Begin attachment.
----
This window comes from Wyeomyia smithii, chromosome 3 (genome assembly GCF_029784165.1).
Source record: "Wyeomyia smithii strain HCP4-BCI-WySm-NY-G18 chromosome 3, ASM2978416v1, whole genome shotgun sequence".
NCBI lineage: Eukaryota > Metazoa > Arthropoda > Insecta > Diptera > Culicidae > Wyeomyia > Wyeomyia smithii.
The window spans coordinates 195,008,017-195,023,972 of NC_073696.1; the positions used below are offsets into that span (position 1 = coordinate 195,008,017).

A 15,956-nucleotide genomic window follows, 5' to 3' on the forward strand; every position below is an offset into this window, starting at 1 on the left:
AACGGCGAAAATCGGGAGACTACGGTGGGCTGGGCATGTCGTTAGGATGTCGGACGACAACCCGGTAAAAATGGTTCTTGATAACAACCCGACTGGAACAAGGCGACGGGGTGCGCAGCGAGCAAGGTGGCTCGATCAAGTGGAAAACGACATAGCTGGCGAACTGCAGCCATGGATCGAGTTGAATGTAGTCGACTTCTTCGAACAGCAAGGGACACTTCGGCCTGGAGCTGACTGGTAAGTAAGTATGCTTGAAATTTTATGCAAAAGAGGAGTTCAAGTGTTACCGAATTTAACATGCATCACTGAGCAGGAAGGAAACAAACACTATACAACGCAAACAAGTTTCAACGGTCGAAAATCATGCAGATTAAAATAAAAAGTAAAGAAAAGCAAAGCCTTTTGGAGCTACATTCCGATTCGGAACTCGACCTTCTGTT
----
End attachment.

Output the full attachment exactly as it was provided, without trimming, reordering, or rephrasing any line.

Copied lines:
This window comes from Wyeomyia smithii, chromosome 3 (genome assembly GCF_029784165.1).
Source record: "Wyeomyia smithii strain HCP4-BCI-WySm-NY-G18 chromosome 3, ASM2978416v1, whole genome shotgun sequence".
NCBI lineage: Eukaryota > Metazoa > Arthropoda > Insecta > Diptera > Culicidae > Wyeomyia > Wyeomyia smithii.
The window spans coordinates 195,008,017-195,023,972 of NC_073696.1; the positions used below are offsets into that span (position 1 = coordinate 195,008,017).

A 15,956-nucleotide genomic window follows, 5' to 3' on the forward strand; every position below is an offset into this window, starting at 1 on the left:
AACGGCGAAAATCGGGAGACTACGGTGGGCTGGGCATGTCGTTAGGATGTCGGACGACAACCCGGTAAAAATGGTTCTTGATAACAACCCGACTGGAACAAGGCGACGGGGTGCGCAGCGAGCAAGGTGGCTCGATCAAGTGGAAAACGACATAGCTGGCGAACTGCAGCCATGGATCGAGTTGAATGTAGTCGACTTCTTCGAACAGCAAGGGACACTTCGGCCTGGAGCTGACTGGTAAGTAAGTATGCTTGAAATTTTATGCAAAAGAGGAGTTCAAGTGTTACCGAATTTAACATGCATCACTGAGCAGGAAGGAAACAAACACTATACAACGCAAACAAGTTTCAACGGTCGAAAATCATGCAGATTAAAATAAAAAGTAAAGAAAAGCAAAGCCTTTTGGAGCTACATTCCGATTCGGAACTCGACCTTCTGTT